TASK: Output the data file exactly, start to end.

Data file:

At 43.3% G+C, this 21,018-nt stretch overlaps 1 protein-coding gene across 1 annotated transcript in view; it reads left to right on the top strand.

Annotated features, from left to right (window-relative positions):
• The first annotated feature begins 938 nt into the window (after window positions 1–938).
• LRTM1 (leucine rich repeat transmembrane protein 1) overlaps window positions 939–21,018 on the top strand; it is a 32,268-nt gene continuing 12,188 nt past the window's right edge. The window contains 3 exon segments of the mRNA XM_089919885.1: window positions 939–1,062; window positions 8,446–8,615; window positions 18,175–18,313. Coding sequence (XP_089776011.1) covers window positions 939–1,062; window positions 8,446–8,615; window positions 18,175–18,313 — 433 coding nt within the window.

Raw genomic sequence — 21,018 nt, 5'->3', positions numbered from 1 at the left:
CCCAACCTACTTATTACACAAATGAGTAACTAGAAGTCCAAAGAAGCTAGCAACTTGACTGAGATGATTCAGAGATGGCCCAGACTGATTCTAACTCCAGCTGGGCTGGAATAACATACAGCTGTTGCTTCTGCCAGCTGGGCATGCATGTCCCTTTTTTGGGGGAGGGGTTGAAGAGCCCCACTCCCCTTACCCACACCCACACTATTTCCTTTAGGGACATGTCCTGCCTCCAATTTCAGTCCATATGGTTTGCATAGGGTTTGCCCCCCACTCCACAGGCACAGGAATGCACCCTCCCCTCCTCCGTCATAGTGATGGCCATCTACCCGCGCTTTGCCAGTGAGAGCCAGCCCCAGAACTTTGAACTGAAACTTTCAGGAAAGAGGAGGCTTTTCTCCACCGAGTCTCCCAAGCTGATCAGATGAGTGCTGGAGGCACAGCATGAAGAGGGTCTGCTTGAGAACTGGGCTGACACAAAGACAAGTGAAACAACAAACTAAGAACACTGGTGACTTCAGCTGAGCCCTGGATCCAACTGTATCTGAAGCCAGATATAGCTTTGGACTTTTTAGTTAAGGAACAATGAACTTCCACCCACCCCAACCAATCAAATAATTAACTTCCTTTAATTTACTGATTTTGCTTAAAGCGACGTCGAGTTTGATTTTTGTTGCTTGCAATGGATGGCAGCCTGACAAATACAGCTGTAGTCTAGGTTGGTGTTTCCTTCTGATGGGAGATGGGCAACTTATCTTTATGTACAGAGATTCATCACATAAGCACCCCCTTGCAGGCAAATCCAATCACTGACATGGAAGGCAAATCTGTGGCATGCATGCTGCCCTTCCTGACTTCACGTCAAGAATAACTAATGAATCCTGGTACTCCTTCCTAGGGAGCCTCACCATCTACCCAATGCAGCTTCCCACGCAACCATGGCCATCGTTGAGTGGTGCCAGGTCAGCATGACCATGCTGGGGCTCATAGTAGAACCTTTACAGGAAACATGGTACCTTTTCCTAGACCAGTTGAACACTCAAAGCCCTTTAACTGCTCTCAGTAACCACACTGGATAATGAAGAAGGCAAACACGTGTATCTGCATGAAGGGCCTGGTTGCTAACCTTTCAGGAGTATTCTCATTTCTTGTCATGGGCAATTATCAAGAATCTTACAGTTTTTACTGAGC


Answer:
At 43.3% G+C, this 21,018-nt stretch overlaps 1 protein-coding gene across 1 annotated transcript in view; it reads left to right on the top strand.

Annotated features, from left to right (window-relative positions):
• The first annotated feature begins 938 nt into the window (after window positions 1–938).
• LRTM1 (leucine rich repeat transmembrane protein 1) overlaps window positions 939–21,018 on the top strand; it is a 32,268-nt gene continuing 12,188 nt past the window's right edge. The window contains 3 exon segments of the mRNA XM_089919885.1: window positions 939–1,062; window positions 8,446–8,615; window positions 18,175–18,313. Coding sequence (XP_089776011.1) covers window positions 939–1,062; window positions 8,446–8,615; window positions 18,175–18,313 — 433 coding nt within the window.

Raw genomic sequence — 21,018 nt, 5'->3', positions numbered from 1 at the left:
CCCAACCTACTTATTACACAAATGAGTAACTAGAAGTCCAAAGAAGCTAGCAACTTGACTGAGATGATTCAGAGATGGCCCAGACTGATTCTAACTCCAGCTGGGCTGGAATAACATACAGCTGTTGCTTCTGCCAGCTGGGCATGCATGTCCCTTTTTTGGGGGAGGGGTTGAAGAGCCCCACTCCCCTTACCCACACCCACACTATTTCCTTTAGGGACATGTCCTGCCTCCAATTTCAGTCCATATGGTTTGCATAGGGTTTGCCCCCCACTCCACAGGCACAGGAATGCACCCTCCCCTCCTCCGTCATAGTGATGGCCATCTACCCGCGCTTTGCCAGTGAGAGCCAGCCCCAGAACTTTGAACTGAAACTTTCAGGAAAGAGGAGGCTTTTCTCCACCGAGTCTCCCAAGCTGATCAGATGAGTGCTGGAGGCACAGCATGAAGAGGGTCTGCTTGAGAACTGGGCTGACACAAAGACAAGTGAAACAACAAACTAAGAACACTGGTGACTTCAGCTGAGCCCTGGATCCAACTGTATCTGAAGCCAGATATAGCTTTGGACTTTTTAGTTAAGGAACAATGAACTTCCACCCACCCCAACCAATCAAATAATTAACTTCCTTTAATTTACTGATTTTGCTTAAAGCGACGTCGAGTTTGATTTTTGTTGCTTGCAATGGATGGCAGCCTGACAAATACAGCTGTAGTCTAGGTTGGTGTTTCCTTCTGATGGGAGATGGGCAACTTATCTTTATGTACAGAGATTCATCACATAAGCACCCCCTTGCAGGCAAATCCAATCACTGACATGGAAGGCAAATCTGTGGCATGCATGCTGCCCTTCCTGACTTCACGTCAAGAATAACTAATGAATCCTGGTACTCCTTCCTAGGGAGCCTCACCATCTACCCAATGCAGCTTCCCACGCAACCATGGCCATCGTTGAGTGGTGCCAGGTCAGCATGACCATGCTGGGGCTCATAGTAGAACCTTTACAGGAAACATGGTACCTTTTCCTAGACCAGTTGAACACTCAAAGCCCTTTAACTGCTCTCAGTAACCACACTGGATAATGAAGAAGGCAAACACGTGTATCTGCATGAAGGGCCTGGTTGCTAACCTTTCAGGAGTATTCTCATTTCTTGTCATGGGCAATTATCAAGAATCTTACAGTTTTTACTGAGC